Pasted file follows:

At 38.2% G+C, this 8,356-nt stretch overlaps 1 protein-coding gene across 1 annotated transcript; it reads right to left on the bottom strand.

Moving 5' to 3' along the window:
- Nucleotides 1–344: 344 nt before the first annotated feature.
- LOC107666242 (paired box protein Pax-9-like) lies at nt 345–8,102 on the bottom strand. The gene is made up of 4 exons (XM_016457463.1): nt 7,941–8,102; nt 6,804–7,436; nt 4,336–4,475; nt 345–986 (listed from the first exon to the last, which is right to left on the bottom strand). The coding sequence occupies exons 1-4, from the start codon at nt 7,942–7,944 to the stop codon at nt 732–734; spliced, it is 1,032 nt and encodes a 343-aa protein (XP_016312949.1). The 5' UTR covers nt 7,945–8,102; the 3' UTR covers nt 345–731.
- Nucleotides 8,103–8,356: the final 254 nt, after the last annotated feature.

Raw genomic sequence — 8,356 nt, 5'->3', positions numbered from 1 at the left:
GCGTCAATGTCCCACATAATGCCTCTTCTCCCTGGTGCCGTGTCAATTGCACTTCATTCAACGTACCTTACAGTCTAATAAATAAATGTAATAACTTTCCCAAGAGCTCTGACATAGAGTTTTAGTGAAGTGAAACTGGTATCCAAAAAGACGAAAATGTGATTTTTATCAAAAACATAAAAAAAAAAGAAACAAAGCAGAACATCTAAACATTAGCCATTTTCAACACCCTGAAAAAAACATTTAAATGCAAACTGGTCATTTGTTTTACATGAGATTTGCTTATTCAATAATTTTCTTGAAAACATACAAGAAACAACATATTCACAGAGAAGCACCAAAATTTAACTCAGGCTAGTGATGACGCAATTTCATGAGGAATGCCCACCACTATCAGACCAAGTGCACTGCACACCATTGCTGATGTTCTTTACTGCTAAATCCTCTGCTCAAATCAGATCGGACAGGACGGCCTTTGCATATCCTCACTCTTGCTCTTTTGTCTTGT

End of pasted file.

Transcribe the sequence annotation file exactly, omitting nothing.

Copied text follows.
At 38.2% G+C, this 8,356-nt stretch overlaps 1 protein-coding gene across 1 annotated transcript; it reads right to left on the bottom strand.

Moving 5' to 3' along the window:
- Nucleotides 1–344: 344 nt before the first annotated feature.
- LOC107666242 (paired box protein Pax-9-like) lies at nt 345–8,102 on the bottom strand. The gene is made up of 4 exons (XM_016457463.1): nt 7,941–8,102; nt 6,804–7,436; nt 4,336–4,475; nt 345–986 (listed from the first exon to the last, which is right to left on the bottom strand). The coding sequence occupies exons 1-4, from the start codon at nt 7,942–7,944 to the stop codon at nt 732–734; spliced, it is 1,032 nt and encodes a 343-aa protein (XP_016312949.1). The 5' UTR covers nt 7,945–8,102; the 3' UTR covers nt 345–731.
- Nucleotides 8,103–8,356: the final 254 nt, after the last annotated feature.

Raw genomic sequence — 8,356 nt, 5'->3', positions numbered from 1 at the left:
GCGTCAATGTCCCACATAATGCCTCTTCTCCCTGGTGCCGTGTCAATTGCACTTCATTCAACGTACCTTACAGTCTAATAAATAAATGTAATAACTTTCCCAAGAGCTCTGACATAGAGTTTTAGTGAAGTGAAACTGGTATCCAAAAAGACGAAAATGTGATTTTTATCAAAAACATAAAAAAAAAAGAAACAAAGCAGAACATCTAAACATTAGCCATTTTCAACACCCTGAAAAAAACATTTAAATGCAAACTGGTCATTTGTTTTACATGAGATTTGCTTATTCAATAATTTTCTTGAAAACATACAAGAAACAACATATTCACAGAGAAGCACCAAAATTTAACTCAGGCTAGTGATGACGCAATTTCATGAGGAATGCCCACCACTATCAGACCAAGTGCACTGCACACCATTGCTGATGTTCTTTACTGCTAAATCCTCTGCTCAAATCAGATCGGACAGGACGGCCTTTGCATATCCTCACTCTTGCTCTTTTGTCTTGT